For example, the coastal marine waters that encircle the continents are an extraordinarily important and imperiled ecology. Fully 60 percent of the world’s population lives within the coastal zone (100 km from the coastline), and about 20 percent of the world’s food comes from the sea. In spite of the fact that 75 percent of the Earth’s surface is covered by water, most of the ocean resources come from the far smaller coastal waters.
The coastal marine ecosystem is under increasing stress that is out of proportion to the stress experienced by other critical ecosystems as the world’s population continues to grow. Developing nations have historically drawn many of their resources from the sea and the coastal marine environment. This exploitation of the sea is increasing as the population grows, predominantly in large coastal urban areas. Developed nations, such as the United States, find themselves looking increasingly to the coastal marine environment for resources. Yet, in spite of this ever-increasing emphasis on a small resource and its exploitation, we are also seeing dramatic changes in the coastal marine ecosystems because of our failure to understand and protect this region. There is an urgent need to develop satellite imaging technologies that give us detailed temperature, cell density, metabolite concentrations, dissolved oxygen levels,
and the like of organisms and organism interactions in the marine environment. These top-down active and passive imaging technologies are increasingly powerful but still probe only a small range of the key processes and locations. Figure 5-6 shows satellite imaging of biological dead zones in the Gulf of Mexico. These zones are the result of an overabundance of nutrients from fertilizer run-off, followed by hypoxia, the condition in which bottom water oxygen concentrations are less than 2 mg/L, causing what is known as eutrophication.
Researchers have many tools and techniques at their disposal with which to study biological systems. These tools allow for the study of cells, organisms, and
ecosystems in great detail. It is obvious, however, that new techniques must be developed to study interactions at small and large scales. The top-down approach to instrument design and technique development will continue to be important for research; indeed, for some systems and size scales, it will likely be the only path available. On the molecular level, however, bottom-up technologies promise to make the direct study and control of subcellular interactions possible.
Bertozzi, C.R., and L.L. Kiessling, 2001. Chemical glycobiology, Science 291: 2357.
Biel, S., 2006. Adenoviridae: Human adenovirus C. ICTVdB Management 00.001.0.01.001. Human adenovirus C. In ICTVdB —The Universal Virus Database, version 4. C. Büchen-Osmond, ed. New York, N.Y.: Columbia University.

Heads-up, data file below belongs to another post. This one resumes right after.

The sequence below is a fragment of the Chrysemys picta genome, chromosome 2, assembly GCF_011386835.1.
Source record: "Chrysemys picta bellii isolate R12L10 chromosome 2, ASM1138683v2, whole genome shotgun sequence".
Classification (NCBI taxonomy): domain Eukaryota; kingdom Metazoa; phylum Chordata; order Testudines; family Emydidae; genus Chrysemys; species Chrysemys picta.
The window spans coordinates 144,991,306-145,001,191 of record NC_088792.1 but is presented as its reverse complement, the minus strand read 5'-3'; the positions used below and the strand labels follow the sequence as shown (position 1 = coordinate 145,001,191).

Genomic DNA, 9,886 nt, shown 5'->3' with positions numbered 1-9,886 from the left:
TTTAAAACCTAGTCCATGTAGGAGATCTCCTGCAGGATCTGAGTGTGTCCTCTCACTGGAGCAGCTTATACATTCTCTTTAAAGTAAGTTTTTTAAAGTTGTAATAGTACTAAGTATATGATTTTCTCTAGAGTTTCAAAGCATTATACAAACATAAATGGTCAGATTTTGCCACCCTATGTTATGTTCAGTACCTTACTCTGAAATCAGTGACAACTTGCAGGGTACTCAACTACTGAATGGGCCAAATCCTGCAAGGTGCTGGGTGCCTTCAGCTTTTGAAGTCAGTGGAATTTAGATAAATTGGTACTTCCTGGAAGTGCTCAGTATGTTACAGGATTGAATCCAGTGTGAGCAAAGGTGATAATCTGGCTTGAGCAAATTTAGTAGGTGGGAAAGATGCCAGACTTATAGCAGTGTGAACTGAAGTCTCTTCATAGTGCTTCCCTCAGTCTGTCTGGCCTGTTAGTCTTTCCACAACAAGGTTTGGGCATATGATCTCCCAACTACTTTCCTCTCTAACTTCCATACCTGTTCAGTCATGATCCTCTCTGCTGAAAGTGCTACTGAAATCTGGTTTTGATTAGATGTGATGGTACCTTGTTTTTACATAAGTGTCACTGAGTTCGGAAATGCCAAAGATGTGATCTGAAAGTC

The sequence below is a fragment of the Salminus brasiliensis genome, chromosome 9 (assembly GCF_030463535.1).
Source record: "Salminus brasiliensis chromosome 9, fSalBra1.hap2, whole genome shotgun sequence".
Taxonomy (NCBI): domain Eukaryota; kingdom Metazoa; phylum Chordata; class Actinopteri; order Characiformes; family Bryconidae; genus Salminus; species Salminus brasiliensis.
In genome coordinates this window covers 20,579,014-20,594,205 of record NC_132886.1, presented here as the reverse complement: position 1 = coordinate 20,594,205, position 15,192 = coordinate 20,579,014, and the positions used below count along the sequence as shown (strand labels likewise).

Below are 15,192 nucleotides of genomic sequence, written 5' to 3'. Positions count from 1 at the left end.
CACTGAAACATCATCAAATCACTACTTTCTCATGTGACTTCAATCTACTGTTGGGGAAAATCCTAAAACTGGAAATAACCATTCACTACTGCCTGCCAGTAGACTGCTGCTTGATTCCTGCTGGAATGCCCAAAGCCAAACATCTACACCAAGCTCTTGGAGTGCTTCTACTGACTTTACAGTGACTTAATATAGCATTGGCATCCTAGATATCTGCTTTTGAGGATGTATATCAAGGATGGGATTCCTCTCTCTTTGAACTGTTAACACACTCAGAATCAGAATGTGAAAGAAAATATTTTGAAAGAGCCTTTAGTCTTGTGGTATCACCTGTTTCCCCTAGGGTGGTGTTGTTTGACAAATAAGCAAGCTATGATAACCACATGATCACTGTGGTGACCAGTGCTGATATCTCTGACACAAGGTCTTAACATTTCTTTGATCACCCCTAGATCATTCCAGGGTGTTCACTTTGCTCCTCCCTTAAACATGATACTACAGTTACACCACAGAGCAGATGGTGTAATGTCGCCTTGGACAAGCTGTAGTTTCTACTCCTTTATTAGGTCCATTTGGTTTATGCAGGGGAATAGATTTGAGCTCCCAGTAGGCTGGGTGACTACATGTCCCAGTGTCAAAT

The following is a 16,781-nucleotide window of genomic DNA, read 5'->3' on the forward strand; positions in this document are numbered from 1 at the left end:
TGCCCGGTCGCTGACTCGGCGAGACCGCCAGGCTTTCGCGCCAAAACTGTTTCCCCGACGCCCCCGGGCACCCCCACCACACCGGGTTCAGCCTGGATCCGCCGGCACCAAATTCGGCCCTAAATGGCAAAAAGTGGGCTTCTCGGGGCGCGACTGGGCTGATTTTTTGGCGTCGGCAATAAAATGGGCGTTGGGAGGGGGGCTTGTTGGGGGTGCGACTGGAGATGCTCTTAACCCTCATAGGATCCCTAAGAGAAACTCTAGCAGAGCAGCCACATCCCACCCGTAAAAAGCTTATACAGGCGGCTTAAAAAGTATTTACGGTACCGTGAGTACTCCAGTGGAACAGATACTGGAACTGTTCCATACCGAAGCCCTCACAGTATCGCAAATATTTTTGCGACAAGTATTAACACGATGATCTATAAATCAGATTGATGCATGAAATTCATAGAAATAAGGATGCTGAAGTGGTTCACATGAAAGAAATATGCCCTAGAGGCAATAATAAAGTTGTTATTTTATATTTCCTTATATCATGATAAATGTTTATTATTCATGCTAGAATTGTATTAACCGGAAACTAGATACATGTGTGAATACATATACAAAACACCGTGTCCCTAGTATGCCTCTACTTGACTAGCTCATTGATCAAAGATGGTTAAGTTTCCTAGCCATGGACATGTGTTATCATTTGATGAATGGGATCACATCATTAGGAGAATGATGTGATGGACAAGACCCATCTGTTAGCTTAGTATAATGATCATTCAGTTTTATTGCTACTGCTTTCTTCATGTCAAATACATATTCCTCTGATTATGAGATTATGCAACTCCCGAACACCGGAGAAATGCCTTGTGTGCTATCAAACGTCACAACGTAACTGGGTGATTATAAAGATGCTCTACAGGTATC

Gibson, E. A., A. Paul, N. Wagner, R. Tobey, D. Gaudiosi, S. Backus, I. Christov, A. Aquila, E.M. Gullikson, D.T. Attwood, M.M. Murnane, and H.C. Kapteyn, 2003. Coherent soft x-ray generation in the water window with quasi-phase matching, Science 302: 95.
Ilic, B., H.G. Craighead, S. Krylov, W. Senaratne, C. Ober, and P. Neuzil, 2004. Attogram detection using nano-electromechanical oscillators, Journal of Applied Physics 95: 33694-3703.
Marko, J.F., 2008. Micromechanical studies of mitotic chromosomes, Chromosome Research 16: 469.
Marvin, D.A., L.C. Welsh, M.F. Symmons, W.R.P. Scott, and S.K. Straus, 2006. Molecular structure of fd (f1, M13) filamentous bacteriophage refined with respect to x-ray fibre diffraction and solid-state NMR data supports specific models of phage assembly at the bacterial membrane, Journal of Molecular Biology 355, 294-309.
Minton, A.P., 2006. How can biochemical reactions within cells differ from those in test tubes? Journal of Cell Science 119: 2863.
Motter, A.E., N. Gulbahce, N. Almaas, and A.L. Barabasi, 2008. Predicting synthetic rescues in metabolic networks, Molecular Systems Biology 4: 168.
National Research Council, 2009. A New Biology for the 21st Century. Washington, D.C.: The National Academies Press.
Newman, M., 2008. The physics of networks, Physics Today 61: 33.
Rivas, G., F. Ferrone, and J. Herzfeld, 2004. Life in a crowded world, EMBO Reports 5: 23.
Sayre, D., 1980. Imaging Processes and Coherence in Physics. Springer Lecture Notes in Physics, Vol. 112, M. Schlenker et al., eds. Berlin: Springer Vertag pp. 229-235.
Sega, M., P. Faccioli, F. Pederiva, G. Garberoglio, and H. Orland, 2007. Quantitative protein dynamics from dominant folding pathways, Physical Review Letters 99: 118102.
Tsuyama, N., H. Mizuno, E. Tokunaga, and T. Masujima, 2008. Live single-cell molecular analysis by video-mass spectrometry, Analytical Sciences 24: 559.
Vernizzi, G., and M.O. de la Cruz, 2007. Faceting ionic shells into icosahedra via electrostatics, Proceedings of the National Academy of Sciences 104: 18382.
Vernizzi, G., K.L. Kohlstedt, and M.O. de la Cruz, 2009. The electrostatic origin of chiral patterns on nanofibers, Soft Matter 5: 736.
Whitesides, G. M., and B. Grzybowski, 2002. Self-assembly at all scales, Science 295: 2418.
Yu, J., J. Xiao, X.J. Ren, K.Q. Lao, and X.S. Xie, 2006. Probing gene expression in live cells, one protein molecule at a time, Science 311: 1600.
Zhang, C., M. Su, Y. He, X. Zhao, P. Fang, A.E. Ribbe, W. Jiang, and C. Mao, 2008. Conformational flexibility facilitates self-assembly of complex DNA nanostructures, Proceedings of the National Academy of Sciences of the United States of America 105: 10665.
Zhang, X., C. Sun, and N. Fang, 2004. Manufacturing at nanoscale: Top-down, bottom-up and system engineering, Journal of Nanoparticle Research 6:125.